NOAA's GOES-West satellite saw the remnants of former Tropical Storm Linda begin to spread inland over the northern Baja Peninsula of Mexico, and they are expected to affect the southwestern U.S. over the next couple of days.
An image of the remnants of Tropical Storm Linda was taken from NOAA's GOES-West satellite on Sept. 11 at 10:15 a.m. EDT and showed the eastern side its associated clouds over the northern Baja peninsula.
The last advisory issued on Linda from the National Hurricane Center came on September 10 at 2100 UTC (5 p.m. EDT). At that time, Post-tropical cyclone Linda was located near 26.0 North and 118.6 West, about 260 nautical miles west-southwest of Punta Eugenia, Mexico and moving northwest at 6 knots. Maximum sustained winds were near 40 knots at the time. The NHC noted that Linda had ceased to qualify as a tropical cyclone.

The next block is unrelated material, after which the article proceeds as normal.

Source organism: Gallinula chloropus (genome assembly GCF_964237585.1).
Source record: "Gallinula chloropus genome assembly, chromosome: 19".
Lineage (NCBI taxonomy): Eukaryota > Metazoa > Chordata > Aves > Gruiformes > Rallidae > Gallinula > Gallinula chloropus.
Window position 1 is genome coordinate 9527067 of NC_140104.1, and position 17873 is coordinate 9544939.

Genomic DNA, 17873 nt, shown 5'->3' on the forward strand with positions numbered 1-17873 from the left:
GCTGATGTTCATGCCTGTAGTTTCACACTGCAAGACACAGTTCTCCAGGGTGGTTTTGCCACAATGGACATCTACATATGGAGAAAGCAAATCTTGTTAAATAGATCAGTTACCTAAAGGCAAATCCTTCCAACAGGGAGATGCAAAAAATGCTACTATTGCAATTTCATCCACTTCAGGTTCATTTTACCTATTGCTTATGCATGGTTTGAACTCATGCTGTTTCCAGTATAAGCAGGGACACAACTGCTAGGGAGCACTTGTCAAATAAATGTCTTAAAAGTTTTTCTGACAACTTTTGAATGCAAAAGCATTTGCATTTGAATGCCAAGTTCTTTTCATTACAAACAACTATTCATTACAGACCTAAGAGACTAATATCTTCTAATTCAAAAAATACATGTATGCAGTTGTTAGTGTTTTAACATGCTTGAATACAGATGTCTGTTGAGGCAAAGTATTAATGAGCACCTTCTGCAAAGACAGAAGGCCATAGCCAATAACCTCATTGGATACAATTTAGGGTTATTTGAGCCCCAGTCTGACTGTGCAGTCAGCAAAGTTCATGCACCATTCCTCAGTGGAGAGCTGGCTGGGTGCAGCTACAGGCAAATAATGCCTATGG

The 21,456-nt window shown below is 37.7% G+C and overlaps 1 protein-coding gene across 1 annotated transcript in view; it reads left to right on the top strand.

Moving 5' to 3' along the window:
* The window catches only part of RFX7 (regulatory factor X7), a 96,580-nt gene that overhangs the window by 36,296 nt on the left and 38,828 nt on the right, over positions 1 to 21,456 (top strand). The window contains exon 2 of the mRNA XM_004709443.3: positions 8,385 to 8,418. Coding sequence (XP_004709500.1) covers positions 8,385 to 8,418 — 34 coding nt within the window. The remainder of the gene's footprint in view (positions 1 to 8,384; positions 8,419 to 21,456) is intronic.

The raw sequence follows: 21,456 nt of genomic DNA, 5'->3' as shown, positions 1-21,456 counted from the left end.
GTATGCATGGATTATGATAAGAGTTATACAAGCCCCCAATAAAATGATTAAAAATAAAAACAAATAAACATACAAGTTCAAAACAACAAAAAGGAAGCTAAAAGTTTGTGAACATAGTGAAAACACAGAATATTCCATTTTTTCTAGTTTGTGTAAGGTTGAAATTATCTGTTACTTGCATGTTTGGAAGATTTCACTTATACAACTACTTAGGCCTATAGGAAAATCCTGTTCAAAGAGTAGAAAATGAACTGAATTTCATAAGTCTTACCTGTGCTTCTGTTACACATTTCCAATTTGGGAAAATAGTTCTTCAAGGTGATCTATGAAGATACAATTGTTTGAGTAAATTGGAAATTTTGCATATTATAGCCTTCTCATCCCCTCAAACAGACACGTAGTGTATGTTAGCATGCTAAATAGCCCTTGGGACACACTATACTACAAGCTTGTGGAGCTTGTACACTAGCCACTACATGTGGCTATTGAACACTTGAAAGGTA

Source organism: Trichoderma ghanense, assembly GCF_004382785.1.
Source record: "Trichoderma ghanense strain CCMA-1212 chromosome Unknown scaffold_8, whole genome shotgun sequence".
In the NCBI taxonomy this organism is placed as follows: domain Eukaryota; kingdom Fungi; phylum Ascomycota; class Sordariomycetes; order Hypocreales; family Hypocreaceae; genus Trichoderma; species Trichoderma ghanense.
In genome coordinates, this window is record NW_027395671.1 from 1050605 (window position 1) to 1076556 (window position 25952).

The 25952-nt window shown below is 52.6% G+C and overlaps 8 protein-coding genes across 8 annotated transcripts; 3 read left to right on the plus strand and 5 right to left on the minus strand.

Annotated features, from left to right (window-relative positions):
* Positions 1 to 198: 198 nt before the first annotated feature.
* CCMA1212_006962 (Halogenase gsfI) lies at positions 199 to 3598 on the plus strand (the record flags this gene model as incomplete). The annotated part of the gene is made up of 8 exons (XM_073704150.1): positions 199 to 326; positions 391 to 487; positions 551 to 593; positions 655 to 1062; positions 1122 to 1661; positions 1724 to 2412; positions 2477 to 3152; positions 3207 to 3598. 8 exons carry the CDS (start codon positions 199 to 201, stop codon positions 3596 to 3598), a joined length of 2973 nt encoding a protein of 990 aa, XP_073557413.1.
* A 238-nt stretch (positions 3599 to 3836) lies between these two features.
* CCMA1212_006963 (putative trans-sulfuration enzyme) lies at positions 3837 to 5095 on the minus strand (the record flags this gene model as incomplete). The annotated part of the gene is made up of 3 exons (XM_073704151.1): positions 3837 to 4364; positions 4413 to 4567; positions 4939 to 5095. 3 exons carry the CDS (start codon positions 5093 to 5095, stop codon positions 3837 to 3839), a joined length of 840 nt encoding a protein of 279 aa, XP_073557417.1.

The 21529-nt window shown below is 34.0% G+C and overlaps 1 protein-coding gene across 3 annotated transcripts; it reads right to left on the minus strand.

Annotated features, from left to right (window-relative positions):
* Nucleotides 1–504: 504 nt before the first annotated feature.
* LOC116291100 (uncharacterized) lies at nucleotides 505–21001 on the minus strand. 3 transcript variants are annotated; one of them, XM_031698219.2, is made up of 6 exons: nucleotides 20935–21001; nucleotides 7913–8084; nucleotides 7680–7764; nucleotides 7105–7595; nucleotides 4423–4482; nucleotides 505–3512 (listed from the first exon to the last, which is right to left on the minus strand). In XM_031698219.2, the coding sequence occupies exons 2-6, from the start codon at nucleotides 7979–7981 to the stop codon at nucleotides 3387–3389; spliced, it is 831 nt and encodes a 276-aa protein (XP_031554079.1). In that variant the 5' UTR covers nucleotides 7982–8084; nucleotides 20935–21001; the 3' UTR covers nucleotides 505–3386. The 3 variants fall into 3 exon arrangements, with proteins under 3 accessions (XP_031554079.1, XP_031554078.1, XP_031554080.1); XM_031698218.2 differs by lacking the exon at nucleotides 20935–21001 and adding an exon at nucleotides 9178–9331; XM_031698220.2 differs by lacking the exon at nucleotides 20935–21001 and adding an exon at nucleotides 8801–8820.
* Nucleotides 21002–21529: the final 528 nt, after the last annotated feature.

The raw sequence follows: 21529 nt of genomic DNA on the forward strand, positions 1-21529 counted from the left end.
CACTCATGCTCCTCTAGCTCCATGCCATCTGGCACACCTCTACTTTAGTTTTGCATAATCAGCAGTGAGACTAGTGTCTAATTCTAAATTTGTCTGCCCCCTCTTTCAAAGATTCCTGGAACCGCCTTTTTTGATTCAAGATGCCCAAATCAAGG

By September 11 at 1005 UTC (7:05 a.m. EDT), Linda's remnants were centered near
26.5 North latitude and 119.5 West longitude. Winds of 20 to 30 knots were still occurring up to 150 nautical miles northeast of the center and out to 90 nautical miles southwest of the center.
The National Hurricane Center noted that moisture associated with the remnant low of Linda is spreading northward into northern Baja California and portions of the southwestern U.S., which could trigger some shower and thunderstorm activity.
In addition to the showers the Linda can bring inland, ocean swells are still affecting the Baja California peninsula, and continue to propagate toward the U.S. southern California coastline. These swells will result in an increased risk of rip currents and dangerous high surf through at least through September 11.
NHC noted that the low will continue to gradually spin down during the next few days with winds diminishing to 20 knots or less and seas subsiding to less than 8 feet by Saturday morning, September 12.